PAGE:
With Aave’s credit delegation service, unsecured borrowing is possible in DeFi. But it won’t replace your credit card.
To earn interest on cryptocurrencies and borrow against them, Aave developed a credit delegation in early July. This service allows those with a lot of collateral but no desire to borrow to delegate their credit line to a trusted third party. The delegator gets a portion of the interest for essentially co-signing a loan to the responsible third party, boosting their return.
This is a big deal for DeFi financing, which has always relied solely on one of the four Cs of credit: collateral. That’s to be expected when lending money to strangers online. Credit delegation is a step toward basing loan choices on the borrower’s income, savings, or repayment history.
The shift comes at a time when DeFi is hot. According to DeFiPulse, Aave alone staked over $1 billion in crypto on Aug. 15. Currently, this new economy is backed by almost $7 billion in digital assets. Only four initiatives (MakerDAO, Compound, Aave, and Curve) have bet over $1 billion.
We are locking a lot of capital into DeFi, said Aave CEO Stani Kulechov.
On Aave, Kulechov estimates that 75% of consumers aren’t using credit lines. They only earn interest on deposits (and governance tokens).
Traditional financial institutions are looking to borrow stablecoins to convert into fiat for analog-world lending or smart contracts set up to conduct specific strategies.
The idea is that users with capital returns on Aave can raise those returns by sharing their credit lines.
Backs a Loan Without Collateral
The law and the contract.
You can get access to OpenLaw contracts through Aave. These contracts let the person who has a credit line set up terms that their partner will agree with. They can go to arbitration or the courts if they don’t pay on their end of the deal.
It’s up to the person who owns the collateral to decide which specific rules they want to make of the people they give their money to. The good thing about OpenLaw is that it shows the contract terms right in the smart contract that governs the relationship.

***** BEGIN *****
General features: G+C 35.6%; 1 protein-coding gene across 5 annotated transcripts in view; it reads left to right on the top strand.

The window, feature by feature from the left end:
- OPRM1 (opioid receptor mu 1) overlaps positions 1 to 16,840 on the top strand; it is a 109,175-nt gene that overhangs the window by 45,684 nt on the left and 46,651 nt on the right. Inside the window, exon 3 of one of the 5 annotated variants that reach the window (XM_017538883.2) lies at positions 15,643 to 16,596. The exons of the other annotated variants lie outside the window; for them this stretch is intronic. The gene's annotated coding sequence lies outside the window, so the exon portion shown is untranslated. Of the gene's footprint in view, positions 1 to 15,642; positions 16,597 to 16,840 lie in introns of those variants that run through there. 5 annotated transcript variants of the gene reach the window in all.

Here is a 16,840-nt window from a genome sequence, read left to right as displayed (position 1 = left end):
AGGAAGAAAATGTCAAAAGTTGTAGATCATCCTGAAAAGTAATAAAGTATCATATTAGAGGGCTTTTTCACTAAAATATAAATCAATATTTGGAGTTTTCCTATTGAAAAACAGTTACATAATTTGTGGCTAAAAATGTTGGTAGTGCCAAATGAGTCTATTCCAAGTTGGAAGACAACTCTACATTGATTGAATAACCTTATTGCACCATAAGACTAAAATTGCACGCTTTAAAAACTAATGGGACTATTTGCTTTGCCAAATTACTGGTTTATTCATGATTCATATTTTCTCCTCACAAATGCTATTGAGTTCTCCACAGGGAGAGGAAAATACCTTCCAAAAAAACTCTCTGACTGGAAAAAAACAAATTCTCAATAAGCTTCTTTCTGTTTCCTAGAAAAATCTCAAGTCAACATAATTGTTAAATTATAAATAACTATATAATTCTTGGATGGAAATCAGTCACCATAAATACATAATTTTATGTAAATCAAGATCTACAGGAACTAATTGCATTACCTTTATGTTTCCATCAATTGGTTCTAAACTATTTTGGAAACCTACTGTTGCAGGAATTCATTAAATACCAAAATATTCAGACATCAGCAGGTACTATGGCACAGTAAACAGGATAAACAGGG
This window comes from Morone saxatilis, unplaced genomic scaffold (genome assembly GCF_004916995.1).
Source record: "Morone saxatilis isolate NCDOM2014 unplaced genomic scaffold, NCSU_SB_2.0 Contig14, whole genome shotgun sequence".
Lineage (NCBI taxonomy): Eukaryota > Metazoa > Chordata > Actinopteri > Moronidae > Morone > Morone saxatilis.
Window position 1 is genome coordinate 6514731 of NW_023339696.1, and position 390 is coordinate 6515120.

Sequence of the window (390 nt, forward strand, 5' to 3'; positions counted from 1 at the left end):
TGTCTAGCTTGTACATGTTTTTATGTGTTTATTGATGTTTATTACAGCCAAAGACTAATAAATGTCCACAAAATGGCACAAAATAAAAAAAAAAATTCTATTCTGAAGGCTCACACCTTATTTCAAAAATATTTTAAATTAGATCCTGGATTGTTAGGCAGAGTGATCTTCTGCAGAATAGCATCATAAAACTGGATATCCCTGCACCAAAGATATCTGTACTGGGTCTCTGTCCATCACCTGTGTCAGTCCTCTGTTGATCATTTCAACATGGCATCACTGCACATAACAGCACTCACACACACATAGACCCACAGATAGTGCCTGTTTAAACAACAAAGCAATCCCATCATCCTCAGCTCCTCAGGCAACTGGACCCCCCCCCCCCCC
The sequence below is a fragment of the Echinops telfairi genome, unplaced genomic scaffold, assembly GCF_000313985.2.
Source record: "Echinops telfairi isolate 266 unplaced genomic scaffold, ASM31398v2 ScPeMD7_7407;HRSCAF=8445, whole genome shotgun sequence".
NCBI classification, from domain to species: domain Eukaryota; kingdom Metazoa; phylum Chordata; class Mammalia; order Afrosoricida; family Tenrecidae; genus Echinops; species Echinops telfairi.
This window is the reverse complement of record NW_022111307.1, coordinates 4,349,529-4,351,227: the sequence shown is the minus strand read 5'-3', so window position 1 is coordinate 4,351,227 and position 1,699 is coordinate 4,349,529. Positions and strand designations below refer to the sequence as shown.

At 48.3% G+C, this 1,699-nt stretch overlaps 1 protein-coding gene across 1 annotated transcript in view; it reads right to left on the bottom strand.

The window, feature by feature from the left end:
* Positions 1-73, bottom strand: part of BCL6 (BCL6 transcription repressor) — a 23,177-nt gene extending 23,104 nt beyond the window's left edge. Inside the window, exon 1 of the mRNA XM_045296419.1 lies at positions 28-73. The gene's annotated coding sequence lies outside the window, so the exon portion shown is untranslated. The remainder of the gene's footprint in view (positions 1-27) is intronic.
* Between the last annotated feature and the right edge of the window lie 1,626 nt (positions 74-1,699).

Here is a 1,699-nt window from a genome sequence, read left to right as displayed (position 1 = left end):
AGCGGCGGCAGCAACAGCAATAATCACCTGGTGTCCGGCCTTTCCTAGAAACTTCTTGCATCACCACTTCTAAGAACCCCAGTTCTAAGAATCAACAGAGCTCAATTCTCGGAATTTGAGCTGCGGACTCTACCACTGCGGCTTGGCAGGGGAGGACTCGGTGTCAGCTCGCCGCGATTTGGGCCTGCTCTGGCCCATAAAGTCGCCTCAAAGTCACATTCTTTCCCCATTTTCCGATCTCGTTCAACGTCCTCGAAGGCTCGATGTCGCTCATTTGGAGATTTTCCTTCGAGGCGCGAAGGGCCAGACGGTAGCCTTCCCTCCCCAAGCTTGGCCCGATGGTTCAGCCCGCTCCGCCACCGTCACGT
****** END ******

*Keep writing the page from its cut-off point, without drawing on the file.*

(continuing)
Kulechov said that he thinks the OpenLaw contract shows what could be done with it. After all, you can decide how to do it.
The Deals are Set Up This Way
For Deversifi, an exchange, the Aave team has done one so far. Kulechov explained why an exchange would need to borrow money: They make the market.
Aave hasn’t said who gave Deversifi credit.
Kulechov said that what we see now in credit delegation is only a minimum viable product that can be used. Kulechov said, now we match the people who give and the people who borrow. In other words, it’s Aave who spreads the word about the project to people who have a lot of money and then finds the right people to work with.
People can’t do this hands-on process all the time, though.
So, Where is It Going?
This is where tokenomics, or in this case, Aavenomics, comes in. This is where it comes in.
People who own AAVE, Aave’s governance token, are supposed to start scaling credit delegation as Aave goes more decentralized. Users would set up pools approved by the holders of the AAVE. They would look for businesses that needed liquidity and see reasonable credit risks.
If they looked at those pools, delegators could decide if they should give them money or not. People who wanted to put their money into a pool of collateral would always have to decide whether or not they wanted to give up their credit and whether or not the risk profile of that pool was appealing.
Kulechov thinks DeFi could be a great source of money for things that don’t use crypto.
So even online lenders who are giving money to people in the real world might borrow stablecoins on Aave and convert them to fiat to lend them money. This is because Kulechov thinks that DeFi will beat the interest rates on the liquidity sources they usually use, such as private placements and bonds.
This hasn’t been tried yet, but it’s what Aave wants to do with credit delegation in the future.
Delegators Avoid Default
Most of the time, banks do this by carefully screening the people they let use their credit lines, or underwriting, as bankers call it.
But another project that could be important is Opium, which said Saturday that it had made a credit default swap (CDS) on the Aave protocol. A CDS is a contract that protects the buyer if a third party doesn’t pay back a loan. The seller gets a premium in exchange for making the buyer whole if the loan doesn’t work out.
This is still a work in progress, but the goal is that RealT would be able to tokenize the value of your home. Then, people who own AAVE could vote on whether or not to accept home equity tokens as collateral on Aave.
As a result, people with home equity could have a small way to earn a small amount of money. When MakerDAO users took out personal loans for real-world needs last year, the interest rates rose when the system was first used. This is why it’s so important to ensure that this doesn’t happen to you!
However, Aave has ways to lend money at stable interest rates.
When Aave first started, it was called EthLend. In November 2017, it had a $17 million ICO. The team hasn’t said when version 2 would be out.
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